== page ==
There appears to be a math error somewhere. Usually, for a poolish you select the amount of the poolish--20% in Evelyne's case--in relation to the total formula water, not the total formula flour. For some reason, Evelyne elected to measure it in relation to the total formula flour--10 pounds (160 ounces) in her case. So, 20% of 160 ounces = 32 ounces. Since a poolish has equal weights of flour and water, one would add 32 ounces of water to the flour, along with the yeast, or 3% in Evelyne's case. Usually, the yeast in a poolish is in relation to the flour in the poolish. So, 3% of 32 ounces = 0.96 ounces, not 0.48 ounces.
I interpreted Eveyne's instructions to call for an additional 1% yeast as part of the final mix. But I can see how one might be confused on this point.
Now you can see why I use the Didier Rosada instructions when it comes to preferments like the poolish and how to modify a total formula to separate out the preferment from the rest of the formula. To avoid confusion, I believe that Evelyne should have attached weights to the percents of her total formula and then carved out the preferment portion. Then, the difference would have become the remainder of the ingredients that would have been combined with the preferment as part of the final mix. If you or Jonas would like to pick a dough ball weight to use for the total formula (the one with the Caputo flour), I can convert it to use a poolish if you'd like. However, I would use the Rosada methods to carve things up.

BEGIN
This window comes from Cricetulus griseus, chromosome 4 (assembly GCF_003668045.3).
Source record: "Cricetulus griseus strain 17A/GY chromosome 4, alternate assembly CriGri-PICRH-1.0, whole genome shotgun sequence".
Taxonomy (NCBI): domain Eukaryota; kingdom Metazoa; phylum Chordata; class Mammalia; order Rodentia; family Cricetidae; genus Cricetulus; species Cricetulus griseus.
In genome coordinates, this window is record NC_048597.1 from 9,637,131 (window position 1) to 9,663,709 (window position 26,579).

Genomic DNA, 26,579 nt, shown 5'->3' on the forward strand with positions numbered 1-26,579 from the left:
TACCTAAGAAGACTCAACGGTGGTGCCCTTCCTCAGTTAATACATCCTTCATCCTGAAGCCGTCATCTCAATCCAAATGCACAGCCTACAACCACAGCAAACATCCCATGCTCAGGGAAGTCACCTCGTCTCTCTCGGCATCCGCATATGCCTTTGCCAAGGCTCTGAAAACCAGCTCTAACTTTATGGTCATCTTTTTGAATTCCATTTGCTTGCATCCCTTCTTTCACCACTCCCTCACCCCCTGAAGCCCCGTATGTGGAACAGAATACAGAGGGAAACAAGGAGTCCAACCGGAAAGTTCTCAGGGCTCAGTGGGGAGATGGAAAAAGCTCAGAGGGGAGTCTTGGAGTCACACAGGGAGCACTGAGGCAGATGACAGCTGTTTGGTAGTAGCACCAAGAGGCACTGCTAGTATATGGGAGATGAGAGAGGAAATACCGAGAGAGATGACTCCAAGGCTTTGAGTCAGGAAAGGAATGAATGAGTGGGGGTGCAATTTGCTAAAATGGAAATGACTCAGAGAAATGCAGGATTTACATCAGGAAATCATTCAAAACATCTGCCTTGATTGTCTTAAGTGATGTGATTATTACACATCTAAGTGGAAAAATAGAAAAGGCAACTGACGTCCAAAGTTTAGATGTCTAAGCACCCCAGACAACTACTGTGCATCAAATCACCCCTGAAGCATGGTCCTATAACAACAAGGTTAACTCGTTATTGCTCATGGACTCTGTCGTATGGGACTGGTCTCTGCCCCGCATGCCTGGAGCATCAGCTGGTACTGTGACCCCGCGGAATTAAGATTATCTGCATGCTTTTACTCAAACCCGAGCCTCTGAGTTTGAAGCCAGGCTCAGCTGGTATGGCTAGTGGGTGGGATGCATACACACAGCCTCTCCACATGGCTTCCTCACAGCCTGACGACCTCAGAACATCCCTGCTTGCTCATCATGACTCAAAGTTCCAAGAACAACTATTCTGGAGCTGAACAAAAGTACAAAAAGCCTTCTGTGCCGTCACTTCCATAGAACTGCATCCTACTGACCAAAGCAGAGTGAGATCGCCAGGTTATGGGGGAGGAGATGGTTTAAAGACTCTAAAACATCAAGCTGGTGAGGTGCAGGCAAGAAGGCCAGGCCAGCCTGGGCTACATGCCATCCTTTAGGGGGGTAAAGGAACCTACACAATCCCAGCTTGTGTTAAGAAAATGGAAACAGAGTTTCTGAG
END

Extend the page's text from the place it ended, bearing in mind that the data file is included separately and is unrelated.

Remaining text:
As for your question about same day doughs, in my experience there are some good ones and some not so good ones. So, if people are looking for a few hours dough that produces results equal to doughs fermented for much longer periods, they are likely to be disappointed. But there are times where people do not want to wait for days to eat their pizza, so a same day dough meets a need. Some time ago, I put together a collection of doughs that can be made and used within a few hours, just as Evelyne tried to explain in her post. That collection is at http://www.pizzamaking.com/forum/index.php?topic=8297.msg71576#msg71576
. Unless members step forward to give you their favorite recipes for same day doughs, you might scan the list of recipes in the collection I created to see is something strikes a chord. If you are willing to devote more than a few hours to a dough, you might take a look at the JerryMac dough recipes as set forth in another collection I put together, at Reply 1 at http://www.pizzamaking.com/forum/index.php?topic=11860.msg110289#msg110289
. The JerryMac dough recipes have historically been popular ones for a same day pizza.